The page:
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Facebook trains computers to learn more like humans do

The social network's AI research team says it's made a "breakthrough" with its self-supervised computer vision model known as Seer.

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Facebook describes Seer as a "billion-parameter self-supervised computer vision model that can learn from any random group of images on the internet."

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Facebook chief artificial intelligence scientist Yann LeCun fiddles with a pen as he explains how he wants machines to learn through observation, just like babies do. 

In the first few months of life, babies pick up cues about how the world works by looking at what's in front of them, LeCun says. They learn that objects are three-dimensional and can be hidden. Dropping the pen to make a point during a video interview, LeCun notes babies also learn that if an object isn't supported it will fall.

"We'd like artificial intelligence systems to learn how the world works by observation because that will have a huge implication," he said. "It would allow machines to have some level of common sense."

The social media giant's AI research team is nudging computers closer to that goal, teaching them to fill in the blanks without relying on humans to label or curate data. The approach, known as self-supervised learning, has the potential to improve Facebook, including content moderation. The social network's AI team said on Thursday it achieved a "breakthrough" in the effort when its self-supervised computer vision model known as Seer (short for SElf-supERvised) was able to learn from a billion random, unlabeled and uncurated public Instagram images.

After learning from these images, Seer correctly identified and categorized the dominant object in photos with an accuracy rate of 84.2%. Seer outperformed the best existing self-supervised systems by one percentage point, according to the study.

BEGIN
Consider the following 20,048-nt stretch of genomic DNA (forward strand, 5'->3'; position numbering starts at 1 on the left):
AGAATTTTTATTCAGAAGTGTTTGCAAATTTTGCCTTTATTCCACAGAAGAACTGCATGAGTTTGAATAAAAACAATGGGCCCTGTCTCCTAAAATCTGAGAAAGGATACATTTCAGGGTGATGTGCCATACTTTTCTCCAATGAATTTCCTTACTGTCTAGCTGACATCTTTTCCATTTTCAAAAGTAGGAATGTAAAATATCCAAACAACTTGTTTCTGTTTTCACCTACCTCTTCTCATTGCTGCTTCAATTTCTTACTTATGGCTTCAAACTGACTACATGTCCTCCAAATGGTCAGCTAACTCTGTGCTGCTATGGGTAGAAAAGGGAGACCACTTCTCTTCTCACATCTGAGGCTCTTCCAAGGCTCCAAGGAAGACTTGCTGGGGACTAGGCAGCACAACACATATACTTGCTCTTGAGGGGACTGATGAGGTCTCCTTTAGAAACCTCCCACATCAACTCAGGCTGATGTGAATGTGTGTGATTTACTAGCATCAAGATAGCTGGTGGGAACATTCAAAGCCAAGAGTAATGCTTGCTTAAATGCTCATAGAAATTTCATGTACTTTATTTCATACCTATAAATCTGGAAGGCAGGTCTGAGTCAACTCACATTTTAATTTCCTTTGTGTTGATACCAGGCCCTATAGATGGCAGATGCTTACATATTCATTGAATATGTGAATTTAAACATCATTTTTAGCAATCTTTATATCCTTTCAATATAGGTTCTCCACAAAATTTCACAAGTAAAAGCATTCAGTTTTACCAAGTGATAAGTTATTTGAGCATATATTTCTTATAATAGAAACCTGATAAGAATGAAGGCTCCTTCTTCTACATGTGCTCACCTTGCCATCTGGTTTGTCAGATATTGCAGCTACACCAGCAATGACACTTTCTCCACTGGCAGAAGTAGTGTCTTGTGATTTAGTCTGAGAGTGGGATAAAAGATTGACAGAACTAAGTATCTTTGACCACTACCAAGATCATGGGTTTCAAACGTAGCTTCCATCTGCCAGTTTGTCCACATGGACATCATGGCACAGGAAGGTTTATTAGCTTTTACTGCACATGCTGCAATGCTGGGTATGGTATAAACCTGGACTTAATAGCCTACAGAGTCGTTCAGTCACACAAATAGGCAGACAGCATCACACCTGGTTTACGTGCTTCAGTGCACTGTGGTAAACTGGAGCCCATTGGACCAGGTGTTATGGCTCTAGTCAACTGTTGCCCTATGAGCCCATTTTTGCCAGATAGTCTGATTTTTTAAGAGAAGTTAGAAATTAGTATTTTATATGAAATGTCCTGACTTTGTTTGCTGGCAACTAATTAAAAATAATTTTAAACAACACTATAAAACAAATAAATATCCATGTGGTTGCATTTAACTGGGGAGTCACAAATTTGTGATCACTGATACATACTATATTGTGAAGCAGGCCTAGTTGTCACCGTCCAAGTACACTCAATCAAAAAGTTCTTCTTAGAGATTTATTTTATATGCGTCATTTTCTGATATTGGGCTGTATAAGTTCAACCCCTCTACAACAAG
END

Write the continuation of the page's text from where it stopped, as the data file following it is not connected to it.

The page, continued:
The findings are a "major breakthrough that ultimately clears the path for more flexible, accurate and adaptable computer vision models in the future," according to a blog post that accompanied the study.

Recognizing and categorizing images correctly could help improve a variety of products. Facebook and other social networks use AI to rank content in feeds and flag images and videos that violate their rules against hate speech or nudity. AI is used in cars to help drivers avoid collisions and in medical imaging to streamline diagnoses. Facebook, which plans to release its first pair of smart glasses this year, also uses AI in its virtual and augmented reality systems to track a person's position in an area.  

"The advantage of self-supervised learning is that you can train very big networks and it will still be accurate," LeCun said.

Online images can be tough for a machine to recognize because they can be blurry or taken from odd angles. If machines are able to learn on their own, they can adapt to those circumstances. 

Self-supervised learning could possibly help reduce biases that have cropped up in some AI research, LeCun said. For example, some studies have shown that facial recognition systems have a harder time correctly identifying minorities, possibly because researchers use photo sets that include more white people. Removing the human labeling element might reduce some of the bias, he said, cautioning the theory is "a little speculative."

While training machines to be as intelligent as humans might conjure up concerns that AI will outsmart humanity, it isn't a future LeCun worries about. Intelligence, he notes, isn't connected to a desire to take over the world.

"The desire to dominate other entities is hardwired into human nature," he said, "but there is absolutely no reason to hardwire it into our AI systems or robots."